'Dot Com Bonus Envy' Stymies Wall St. Reform

Dec. 5 (Bloomberg Law) -- The unregulated multi-trillion dollar derivatives market exceeds global GDP and poses a clear danger to the global economy, Chris Whalen, Senior Managing Director at Tangent Capital Partners, and Barry Ritholtz, CEO at Fusion IQ, tell Bloomberg Law's Lee Pacchia. "The fix is very simple," says Ritholtz, "repeal the Commodities Futures Modernization Act and suddenly this becomes like every other financial instrument." Whalen notes that the financial industry is reluctant to change the way derivatives are managed because they generate large returns at a time when banks are less profitable than before. "The super normal returns that they earn from derivatives subsidize the rest of the business," he says. One way or the other, Ritholtz and Whalen believe the financial industry needs to get used to the idea of making less money.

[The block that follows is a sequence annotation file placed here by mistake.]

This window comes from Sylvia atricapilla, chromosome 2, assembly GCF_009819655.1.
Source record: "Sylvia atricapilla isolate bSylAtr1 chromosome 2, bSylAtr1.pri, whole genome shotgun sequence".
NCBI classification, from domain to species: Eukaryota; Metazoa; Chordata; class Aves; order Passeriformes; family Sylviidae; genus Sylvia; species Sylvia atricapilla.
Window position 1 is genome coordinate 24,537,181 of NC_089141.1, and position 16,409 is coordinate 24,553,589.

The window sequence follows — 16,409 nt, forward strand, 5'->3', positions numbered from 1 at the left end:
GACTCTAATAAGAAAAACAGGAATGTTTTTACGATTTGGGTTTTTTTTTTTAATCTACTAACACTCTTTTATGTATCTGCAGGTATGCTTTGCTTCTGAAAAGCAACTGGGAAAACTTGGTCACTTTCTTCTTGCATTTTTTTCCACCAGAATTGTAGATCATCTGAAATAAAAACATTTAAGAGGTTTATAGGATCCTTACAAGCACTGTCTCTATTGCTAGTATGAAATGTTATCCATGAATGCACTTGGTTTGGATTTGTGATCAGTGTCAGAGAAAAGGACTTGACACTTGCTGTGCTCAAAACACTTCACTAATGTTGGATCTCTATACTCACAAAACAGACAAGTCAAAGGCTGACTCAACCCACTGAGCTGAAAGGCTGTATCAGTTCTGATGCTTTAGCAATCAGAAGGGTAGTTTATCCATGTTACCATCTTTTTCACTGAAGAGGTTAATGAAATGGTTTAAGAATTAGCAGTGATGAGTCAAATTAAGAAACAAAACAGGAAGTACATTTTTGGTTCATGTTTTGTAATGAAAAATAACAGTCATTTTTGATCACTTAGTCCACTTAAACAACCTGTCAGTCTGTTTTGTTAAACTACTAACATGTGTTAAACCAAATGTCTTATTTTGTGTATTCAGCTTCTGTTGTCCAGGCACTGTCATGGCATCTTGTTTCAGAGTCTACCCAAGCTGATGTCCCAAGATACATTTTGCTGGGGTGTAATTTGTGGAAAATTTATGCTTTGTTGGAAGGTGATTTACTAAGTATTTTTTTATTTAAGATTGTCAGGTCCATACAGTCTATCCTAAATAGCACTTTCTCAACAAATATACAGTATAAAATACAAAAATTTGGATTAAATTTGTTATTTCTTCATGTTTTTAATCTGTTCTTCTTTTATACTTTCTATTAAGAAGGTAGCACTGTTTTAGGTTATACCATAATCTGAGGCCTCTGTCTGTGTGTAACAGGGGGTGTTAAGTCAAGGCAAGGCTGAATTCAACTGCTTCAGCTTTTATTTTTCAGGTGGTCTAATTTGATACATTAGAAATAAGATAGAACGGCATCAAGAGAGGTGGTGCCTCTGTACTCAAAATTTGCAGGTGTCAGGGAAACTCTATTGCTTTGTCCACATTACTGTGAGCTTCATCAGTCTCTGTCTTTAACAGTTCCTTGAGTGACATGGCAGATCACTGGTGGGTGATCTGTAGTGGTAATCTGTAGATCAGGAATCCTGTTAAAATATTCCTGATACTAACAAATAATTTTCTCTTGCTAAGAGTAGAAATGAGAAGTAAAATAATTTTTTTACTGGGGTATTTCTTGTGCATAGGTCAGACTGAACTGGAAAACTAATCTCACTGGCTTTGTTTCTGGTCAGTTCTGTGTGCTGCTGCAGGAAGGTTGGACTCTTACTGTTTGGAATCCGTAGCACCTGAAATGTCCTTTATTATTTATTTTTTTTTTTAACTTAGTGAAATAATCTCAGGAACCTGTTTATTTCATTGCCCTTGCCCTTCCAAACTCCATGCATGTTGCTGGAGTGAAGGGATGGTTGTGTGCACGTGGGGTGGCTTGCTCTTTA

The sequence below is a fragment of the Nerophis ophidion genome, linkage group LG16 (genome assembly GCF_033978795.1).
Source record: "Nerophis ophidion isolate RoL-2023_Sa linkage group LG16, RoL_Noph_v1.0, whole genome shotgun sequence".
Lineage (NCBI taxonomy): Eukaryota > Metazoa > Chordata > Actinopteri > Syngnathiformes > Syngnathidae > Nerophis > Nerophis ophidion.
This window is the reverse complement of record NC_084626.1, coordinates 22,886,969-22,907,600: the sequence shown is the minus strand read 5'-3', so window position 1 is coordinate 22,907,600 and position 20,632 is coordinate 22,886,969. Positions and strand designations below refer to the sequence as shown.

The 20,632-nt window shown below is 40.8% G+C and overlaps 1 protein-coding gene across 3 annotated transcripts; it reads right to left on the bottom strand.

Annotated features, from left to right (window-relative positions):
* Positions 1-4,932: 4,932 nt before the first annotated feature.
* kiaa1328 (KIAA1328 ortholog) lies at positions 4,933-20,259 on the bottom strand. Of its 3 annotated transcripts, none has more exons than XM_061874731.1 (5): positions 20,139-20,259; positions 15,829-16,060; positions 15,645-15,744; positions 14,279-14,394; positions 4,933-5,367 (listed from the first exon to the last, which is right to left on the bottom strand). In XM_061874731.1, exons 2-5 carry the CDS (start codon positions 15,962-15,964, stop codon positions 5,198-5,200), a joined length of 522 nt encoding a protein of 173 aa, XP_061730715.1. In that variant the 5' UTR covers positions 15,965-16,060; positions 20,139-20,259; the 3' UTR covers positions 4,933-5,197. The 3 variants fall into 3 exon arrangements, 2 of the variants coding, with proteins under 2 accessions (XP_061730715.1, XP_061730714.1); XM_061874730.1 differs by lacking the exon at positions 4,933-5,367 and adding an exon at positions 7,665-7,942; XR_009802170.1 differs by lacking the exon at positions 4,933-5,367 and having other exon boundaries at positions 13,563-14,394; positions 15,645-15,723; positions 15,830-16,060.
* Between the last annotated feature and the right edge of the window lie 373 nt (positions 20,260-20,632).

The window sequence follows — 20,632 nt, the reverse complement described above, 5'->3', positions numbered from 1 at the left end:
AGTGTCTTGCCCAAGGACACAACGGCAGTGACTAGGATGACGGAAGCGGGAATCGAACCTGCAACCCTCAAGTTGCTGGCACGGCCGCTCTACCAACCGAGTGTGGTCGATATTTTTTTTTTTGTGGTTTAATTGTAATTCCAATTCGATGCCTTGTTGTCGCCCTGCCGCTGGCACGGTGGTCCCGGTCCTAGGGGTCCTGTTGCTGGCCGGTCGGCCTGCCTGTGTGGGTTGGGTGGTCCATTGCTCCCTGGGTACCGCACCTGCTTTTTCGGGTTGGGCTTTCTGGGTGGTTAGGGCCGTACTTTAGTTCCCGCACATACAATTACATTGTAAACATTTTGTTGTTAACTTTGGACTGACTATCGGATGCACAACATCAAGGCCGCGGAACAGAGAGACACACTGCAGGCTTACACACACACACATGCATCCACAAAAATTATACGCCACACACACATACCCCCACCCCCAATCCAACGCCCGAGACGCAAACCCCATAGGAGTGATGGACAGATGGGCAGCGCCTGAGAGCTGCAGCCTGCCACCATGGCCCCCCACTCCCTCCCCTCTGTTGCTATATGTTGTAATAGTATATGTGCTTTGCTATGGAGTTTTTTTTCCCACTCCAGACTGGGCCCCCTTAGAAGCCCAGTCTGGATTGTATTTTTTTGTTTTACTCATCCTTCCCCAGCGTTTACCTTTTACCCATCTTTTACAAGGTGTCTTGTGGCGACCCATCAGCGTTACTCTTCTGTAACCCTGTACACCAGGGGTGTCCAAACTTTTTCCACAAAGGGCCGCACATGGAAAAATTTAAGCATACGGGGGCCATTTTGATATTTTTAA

Steel Price Rise Not Enough to Meet Thyssenkrupp’s Target
58:47 - Thyssenkrupp AG, Germany’s largest steelmaker, swung to a net loss in the fiscal first quarter as the steel industry tries to weather a drop in prices wrought by record Chinese exports.The net loss was 23 million euros ($26 million) in the three months through December compared with net income of 50 million euros a year earlier, the Essen-based company said Friday in a statement. Thyssenkrupp CFO Guido Kerkhoff told Bloomberg’s Manus Cranny on “Countdown” he doesn’t see “any more windfall losses currently” in steel business.
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